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Traffic engineering and peering for CDNs



as far as im aware ... a friend of mine on INEX in Ireland said most cdns
use source ip of the DNS requests to determine which network to direct them
to ... so if you use you have your own resolver on  an ip address  in your
network range cdns can accurately determine what network the request is
comming from and determine what  ip address / what network that the cdn has
nearest to your network...

ff you use 3rd party  dns servers for your clients... you may not get an
optimal ip answer for your dns queries from the CDNS involved

I hope this helps

Tom Smyth

On Mon, Jun 6, 2016 at 6:53 PM, Mike Hammett <nanog at ics-il.net> wrote:

> Some rely on performance testing to the client's DNS resolver and if
> they're not using on-net ones, they'll be directed to use a different CDN
> node.
>
>
>
>
> -----
> Mike Hammett
> Intelligent Computing Solutions
> http://www.ics-il.com
>
>
>
> Midwest Internet Exchange
> http://www.midwest-ix.com
>
>
> ----- Original Message -----
>
> From: "Graham Johnston" <johnstong at westmancom.com>
> To: "nanog at nanog.org" <nanog at nanog.org>
> Sent: Monday, June 6, 2016 8:36:43 AM
> Subject: Traffic engineering and peering for CDNs
>
> Lately I have been putting in some effort to maximize our IX connections
> by trying to work with the top 5-ish list of ASNs that still send us
> traffic via a paid transit connection despite the fact that we are both
> present on the same IX(s). In one case I missed the fact that one ASN
> wasn't using the IXs route-servers, that's on me for not spotting that one.
>
> Even with proper IX peering in place though it seems like some CDNs are
> better at using the IX connections than others. ASN 15169 for instance does
> an excellent job sending more than 99.99% of traffic via the IX connection;
> thank you. While others only seem to manage to send 60 - 80% of traffic via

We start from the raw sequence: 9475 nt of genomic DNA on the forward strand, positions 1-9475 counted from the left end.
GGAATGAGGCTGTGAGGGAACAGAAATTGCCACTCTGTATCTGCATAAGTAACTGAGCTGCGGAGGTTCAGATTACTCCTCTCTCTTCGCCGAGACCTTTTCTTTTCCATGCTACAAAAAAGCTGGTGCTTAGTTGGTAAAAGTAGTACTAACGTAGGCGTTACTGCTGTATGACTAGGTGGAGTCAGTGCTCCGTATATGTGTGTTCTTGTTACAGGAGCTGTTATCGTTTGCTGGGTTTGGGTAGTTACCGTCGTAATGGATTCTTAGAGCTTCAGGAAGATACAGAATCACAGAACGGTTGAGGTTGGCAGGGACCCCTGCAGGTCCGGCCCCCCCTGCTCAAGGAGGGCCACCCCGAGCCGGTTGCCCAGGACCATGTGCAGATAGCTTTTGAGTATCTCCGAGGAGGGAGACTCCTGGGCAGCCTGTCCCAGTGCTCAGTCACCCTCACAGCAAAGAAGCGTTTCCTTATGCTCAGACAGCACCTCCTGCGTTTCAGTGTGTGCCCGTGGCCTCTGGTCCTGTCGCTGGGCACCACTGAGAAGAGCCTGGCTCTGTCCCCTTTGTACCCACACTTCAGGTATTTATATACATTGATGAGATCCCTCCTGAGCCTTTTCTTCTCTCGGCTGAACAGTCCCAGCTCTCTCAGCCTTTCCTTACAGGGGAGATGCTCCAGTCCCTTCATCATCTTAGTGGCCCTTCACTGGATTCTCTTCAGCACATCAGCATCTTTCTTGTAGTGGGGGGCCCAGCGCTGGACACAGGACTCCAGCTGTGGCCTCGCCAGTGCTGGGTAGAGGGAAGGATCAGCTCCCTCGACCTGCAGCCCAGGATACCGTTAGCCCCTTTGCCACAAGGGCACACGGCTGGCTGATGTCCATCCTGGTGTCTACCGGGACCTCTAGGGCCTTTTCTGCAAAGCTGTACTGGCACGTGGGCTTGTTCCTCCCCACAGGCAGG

> the IX. What I am not understanding about the respective CDN's network
> wherein they don't send traffic to me through a consistent path? Is the
> content coming from widely different places and rather than transport it
> across their own network from a remote site they would rather hot-potato it
> out a local transit connection? Are their transit costs so low that they
> don't care about using an IX connection over transit unlike a small
> operator like me? Is this just a non-obvious issue wherein they maybe just
> can't originate enough of the traffic near the IX and therefore don't make
> use of the IX connection, again a hot-potato phenomenon?
>
> Secondly can someone explain to me why some CDNs want a gigabit or two of
> traffic to be exchanged between our respective networks before they would
> peer with me via a public IX? I totally get those kinds of thresholds
> before engaging in a private interconnect but I don't understand the
> reluctance with regard to a public IX, that they are already established
> at. Is it again just a simple case of bandwidth economics that operate at a
> different scale than I can comprehend?
>
> I'm hoping the community can shed some light on this for me as I'm trying
> to avoid grilling the operators that are working with me as I don't expect
> those front line individuals to necessarily have a full view of the factors
> at play.
>
> Thanks,
> Graham Johnston
> Network Planner
> Westman Communications Group
> 204.717.2829
> johnstong at westmancom.com<mailto:johnstong at westmancom.com>
> P think green; don't print this email.
>
>
>


-- 
Kindest regards,
Tom Smyth

Mobile: +353 87 6193172
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